Garchitorena, A., Ihantamalala, F.A., Revillion, C., Cordier, L.F., Randriamihaja, M., Razafinjato, B., Rafenoarivamalala, F.H., Finnegan, K.E., Andrianirinarison, J.C., Rakotonirina, J., Herbreteau, V., Bonds, M.H. (2020). medRxiv.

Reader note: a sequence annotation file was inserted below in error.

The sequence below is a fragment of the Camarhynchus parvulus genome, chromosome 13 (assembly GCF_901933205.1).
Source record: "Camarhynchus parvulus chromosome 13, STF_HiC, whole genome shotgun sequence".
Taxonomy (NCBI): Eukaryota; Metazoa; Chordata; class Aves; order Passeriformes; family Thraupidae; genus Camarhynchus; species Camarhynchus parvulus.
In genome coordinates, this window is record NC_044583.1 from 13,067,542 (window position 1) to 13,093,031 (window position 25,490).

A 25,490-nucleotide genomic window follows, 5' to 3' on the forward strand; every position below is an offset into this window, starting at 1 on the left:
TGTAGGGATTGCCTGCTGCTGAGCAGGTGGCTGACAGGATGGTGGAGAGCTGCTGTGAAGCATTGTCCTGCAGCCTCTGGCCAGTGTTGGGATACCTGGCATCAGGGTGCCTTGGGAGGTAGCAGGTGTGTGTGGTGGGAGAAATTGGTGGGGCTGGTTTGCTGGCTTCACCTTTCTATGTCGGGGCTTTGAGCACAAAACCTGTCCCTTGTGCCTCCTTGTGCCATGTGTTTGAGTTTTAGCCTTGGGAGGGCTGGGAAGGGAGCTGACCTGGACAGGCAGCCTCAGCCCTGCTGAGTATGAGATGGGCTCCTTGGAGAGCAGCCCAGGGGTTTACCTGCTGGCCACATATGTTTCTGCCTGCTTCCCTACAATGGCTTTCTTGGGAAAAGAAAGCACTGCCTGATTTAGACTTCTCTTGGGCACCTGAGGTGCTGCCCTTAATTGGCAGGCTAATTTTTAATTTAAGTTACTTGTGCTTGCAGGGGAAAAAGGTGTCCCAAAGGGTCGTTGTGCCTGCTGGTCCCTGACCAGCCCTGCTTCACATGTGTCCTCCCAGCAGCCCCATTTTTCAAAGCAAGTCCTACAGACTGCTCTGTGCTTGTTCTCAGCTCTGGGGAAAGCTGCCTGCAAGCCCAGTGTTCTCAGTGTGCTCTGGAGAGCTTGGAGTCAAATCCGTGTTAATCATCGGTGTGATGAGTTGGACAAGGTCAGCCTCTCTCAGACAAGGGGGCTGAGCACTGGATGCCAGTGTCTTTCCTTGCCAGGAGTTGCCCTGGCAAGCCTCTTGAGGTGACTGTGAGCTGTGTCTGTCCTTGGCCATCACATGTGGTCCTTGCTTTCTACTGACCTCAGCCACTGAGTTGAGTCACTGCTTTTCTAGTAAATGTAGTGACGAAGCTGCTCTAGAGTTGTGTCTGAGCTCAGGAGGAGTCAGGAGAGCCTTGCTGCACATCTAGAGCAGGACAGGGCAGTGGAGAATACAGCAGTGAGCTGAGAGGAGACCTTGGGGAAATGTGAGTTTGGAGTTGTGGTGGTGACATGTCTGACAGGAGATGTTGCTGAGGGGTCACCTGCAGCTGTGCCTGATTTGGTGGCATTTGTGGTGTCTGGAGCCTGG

Poor geographic access can persist even when affordable and well-functioning health systems are in place, limiting efforts for universal health coverage (UHC). It is unclear how health facilities and community health workers contribute to achieving UHC. Using geographic information from thousands of patients in a rural district of Madagascar we evaluate how a health system strengthening (HSS) intervention aimed towards UHC affects the geography of primary care access. We find that facility-based interventions (user-fee exemptions, improved readiness) achieved high utilization rates only among populations who lived in close proximity to supported facilities. Scaling only facility-based HSS programs across the district would result in large gaps in health care access for the majority of the population. Community health provided major improvements in service utilization for children regardless of their distance from facilities. Our results have implications for UHC policies and suggest that greater emphasis on professionalized community health programs is essential.